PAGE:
It is tragic that even in an institution of national eminence, like IIT Kanpur, a handful of influential administrators can bend the draconian SC/ST Act for their own narrow purposes at the cost of destroying the careers of eminent colleagues.
The saddest part is that they have also harmed the careers of better qualified SC/ST candidates.
An Assistant Professor in the Department of Aerospace Engineering, Dr Subrahmanyam Saderla, had alleged in early 2018 that he was harassed and discriminated based on his caste by four senior faculty in particular, board members of IIT Kanpur, the Faculty Forum of IIT Kanpur, and finally its senate.
He alleges that he was knowingly and wilfully harassed by faculty of his own department as well as other departments because of his caste. Several actions, taken or recommended, based on his allegations by the National Commission for Scheduled Castes (NCSC), IIT Kanpur and the police have currently been stayed by the Allahabad High Court.
The then officiating Director, Prof Manindra Agrawal, and the head of the Department of Aerospace Engineering, Prof A K Ghosh, strongly believe that the allegation of discrimination is valid. Their decisions played a strong role in the recruitment of Dr Saderla. It was their responsibility to ensure that due diligence was followed in the recruitment process. Both of them have repeatedly stated in various committees and newspaper reports that no procedural irregularity took place in the recruitment procedure.
However, faculty, students, staff and even the faculty spouses on the IIT Kanpur campus believe that the entire case is a witch-hunt to punish the whistle-blowers, who pointed out serious lapses in the recruitment process, silence the voices of dissent, and settle personal scores.
After two inquiries, two NCSC reports, and one FIR, and over 14 months of intense stress, these four faculty members continue to stand by what they are convinced is the truth. Now, the entire Faculty Forum is fearlessly calling for the resignation of Prof Agrawal and Prof Ghosh for abusing their positions and vitiating the atmosphere of the institute. The Faculty Forum resolved that their conduct should be investigated for violations of official conduct rules. These officials should be divested of their official responsibilities with immediate effect.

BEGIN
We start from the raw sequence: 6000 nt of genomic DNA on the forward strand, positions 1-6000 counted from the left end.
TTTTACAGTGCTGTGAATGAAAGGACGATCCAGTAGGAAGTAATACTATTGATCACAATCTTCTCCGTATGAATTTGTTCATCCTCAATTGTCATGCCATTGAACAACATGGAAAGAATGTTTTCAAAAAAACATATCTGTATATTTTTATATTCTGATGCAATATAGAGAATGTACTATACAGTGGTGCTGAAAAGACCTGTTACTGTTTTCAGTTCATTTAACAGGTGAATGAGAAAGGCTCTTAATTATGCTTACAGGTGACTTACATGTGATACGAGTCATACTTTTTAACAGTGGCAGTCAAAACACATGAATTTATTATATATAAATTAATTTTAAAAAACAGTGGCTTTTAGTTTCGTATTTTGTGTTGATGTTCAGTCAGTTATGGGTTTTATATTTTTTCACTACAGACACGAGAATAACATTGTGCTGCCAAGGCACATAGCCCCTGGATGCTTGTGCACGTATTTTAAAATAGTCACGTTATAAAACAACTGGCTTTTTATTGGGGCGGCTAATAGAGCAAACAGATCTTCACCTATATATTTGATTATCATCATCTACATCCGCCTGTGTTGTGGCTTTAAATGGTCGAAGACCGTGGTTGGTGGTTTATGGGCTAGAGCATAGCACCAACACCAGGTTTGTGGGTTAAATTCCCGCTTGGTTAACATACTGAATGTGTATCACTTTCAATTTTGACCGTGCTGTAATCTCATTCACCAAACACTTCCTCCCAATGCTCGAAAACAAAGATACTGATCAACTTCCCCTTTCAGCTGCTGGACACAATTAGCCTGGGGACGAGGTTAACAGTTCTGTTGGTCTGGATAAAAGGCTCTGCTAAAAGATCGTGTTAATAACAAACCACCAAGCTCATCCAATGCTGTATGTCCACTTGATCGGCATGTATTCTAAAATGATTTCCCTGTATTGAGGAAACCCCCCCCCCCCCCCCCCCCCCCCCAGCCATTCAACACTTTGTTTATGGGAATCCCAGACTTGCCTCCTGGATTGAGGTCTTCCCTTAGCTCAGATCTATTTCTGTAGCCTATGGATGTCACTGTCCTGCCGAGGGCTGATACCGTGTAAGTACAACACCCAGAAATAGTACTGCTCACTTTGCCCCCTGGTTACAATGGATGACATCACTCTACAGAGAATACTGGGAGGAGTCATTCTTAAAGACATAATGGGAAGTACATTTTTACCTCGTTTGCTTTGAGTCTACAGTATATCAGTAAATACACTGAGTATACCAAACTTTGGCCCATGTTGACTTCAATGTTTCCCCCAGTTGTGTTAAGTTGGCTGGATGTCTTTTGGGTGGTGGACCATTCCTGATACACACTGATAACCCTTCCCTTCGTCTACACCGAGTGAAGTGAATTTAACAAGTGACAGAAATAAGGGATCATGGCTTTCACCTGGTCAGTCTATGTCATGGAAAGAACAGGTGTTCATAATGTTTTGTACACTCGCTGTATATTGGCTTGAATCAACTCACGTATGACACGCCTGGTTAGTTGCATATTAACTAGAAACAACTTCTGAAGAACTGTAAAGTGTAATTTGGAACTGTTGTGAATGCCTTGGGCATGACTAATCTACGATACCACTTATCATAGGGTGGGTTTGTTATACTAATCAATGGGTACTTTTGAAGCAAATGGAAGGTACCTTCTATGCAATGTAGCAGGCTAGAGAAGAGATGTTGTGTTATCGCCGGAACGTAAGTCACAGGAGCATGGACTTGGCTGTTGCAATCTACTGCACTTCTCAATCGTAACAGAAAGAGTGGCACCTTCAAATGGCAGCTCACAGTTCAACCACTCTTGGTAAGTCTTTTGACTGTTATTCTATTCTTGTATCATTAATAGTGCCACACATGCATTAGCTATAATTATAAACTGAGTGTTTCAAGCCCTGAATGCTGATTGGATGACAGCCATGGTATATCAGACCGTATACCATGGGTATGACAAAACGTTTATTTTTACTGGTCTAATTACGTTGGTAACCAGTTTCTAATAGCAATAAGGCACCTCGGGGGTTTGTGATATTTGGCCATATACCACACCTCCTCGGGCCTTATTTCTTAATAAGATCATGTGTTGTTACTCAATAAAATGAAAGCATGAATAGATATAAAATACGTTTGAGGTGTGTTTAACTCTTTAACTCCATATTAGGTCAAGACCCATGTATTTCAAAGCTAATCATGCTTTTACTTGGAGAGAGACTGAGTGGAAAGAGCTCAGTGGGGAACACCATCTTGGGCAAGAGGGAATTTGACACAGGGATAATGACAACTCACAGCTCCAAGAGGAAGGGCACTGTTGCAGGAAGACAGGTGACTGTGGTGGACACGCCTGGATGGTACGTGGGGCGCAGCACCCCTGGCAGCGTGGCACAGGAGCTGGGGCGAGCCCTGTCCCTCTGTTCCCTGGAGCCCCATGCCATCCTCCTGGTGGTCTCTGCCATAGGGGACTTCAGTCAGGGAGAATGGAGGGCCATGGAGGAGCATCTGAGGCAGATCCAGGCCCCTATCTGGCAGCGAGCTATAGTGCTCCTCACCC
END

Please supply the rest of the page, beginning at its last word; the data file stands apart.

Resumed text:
For last 14 months, over several spurts of media reportage, one has heard the story of the harassment of Dr Saderla and even his family in minute chronological detail. However, not once have the four alleged faculty members who have been accused of discriminating against Dr Saderla — Professors C S Upadhyay, Sanjay Mittal, Rajiv Shekhar and Ishan Sharma — spoken a word.
They don’t offer any press briefings defending and justifying their actions, and give no quotes to newspapers. No report carried even that catch-all line — that XYZ was unavailable for comment. But what does speak for them is the Indian judicial system. They have been given four stays in 14 months by the Allahabad High Court against the actions of NCSC, IIT Kanpur and now the police.
More recently, one hears that the court has summoned data from IIT Kanpur in response to one of their writs. The data provided in their writs, a few replies to RTI queries, and documents available on the IIT Kanpur website expose some graver issues that need public attention because they raise serious concerns about the transparency, accountability and fairness of recruitment processes in institutes of national importance. Especially when it involves a special recruitment drive for SC, ST, OBC, and PwD (divyang).
Affirmative Action Drive Through Nepotism
IIT Kanpur advertised minimum eligibility qualifications for their Special Recruitment Drive (advertisement number DF-4/2017) through which Dr Saderla applied in 2017, as:
PhD, with first class or equivalent (in terms of grades) at the preceding degree in the appropriate branch, with a very good academic record throughout.
You can all read this on the website of IIT Kanpur here.
It is claimed in several fora, and by the officiating Director, Prof Agrawal, that Dr Saderla, whose PhD CPI (Cumulative Performance Index) score is 7.0, meets the advertised minimum eligibility criteria of the Special Recruitment Drive. But, on the other hand, his detractors say that 7.0 CPI is not equivalent to first class at IIT Kanpur and, therefore, the Department of Aerospace Engineering flouted minimum eligibility norms during the Special Recruitment Drive.
The selection, led by Prof Agrawal, allegedly provided selective relaxation to a candidate who happened also to be the Masters and PhD student of the head of the Department, Prof A K Ghosh. This amounts to discrimination if the relaxation is given to one candidate, and not the rest who are also reserved category candidates. According to the ex-Liaison Officer of IIT Kanpur, relaxing the rules for some and not for other SC/ST candidates “tantamounts to a mockery of the great affirmative aims of a special recruitment drive.”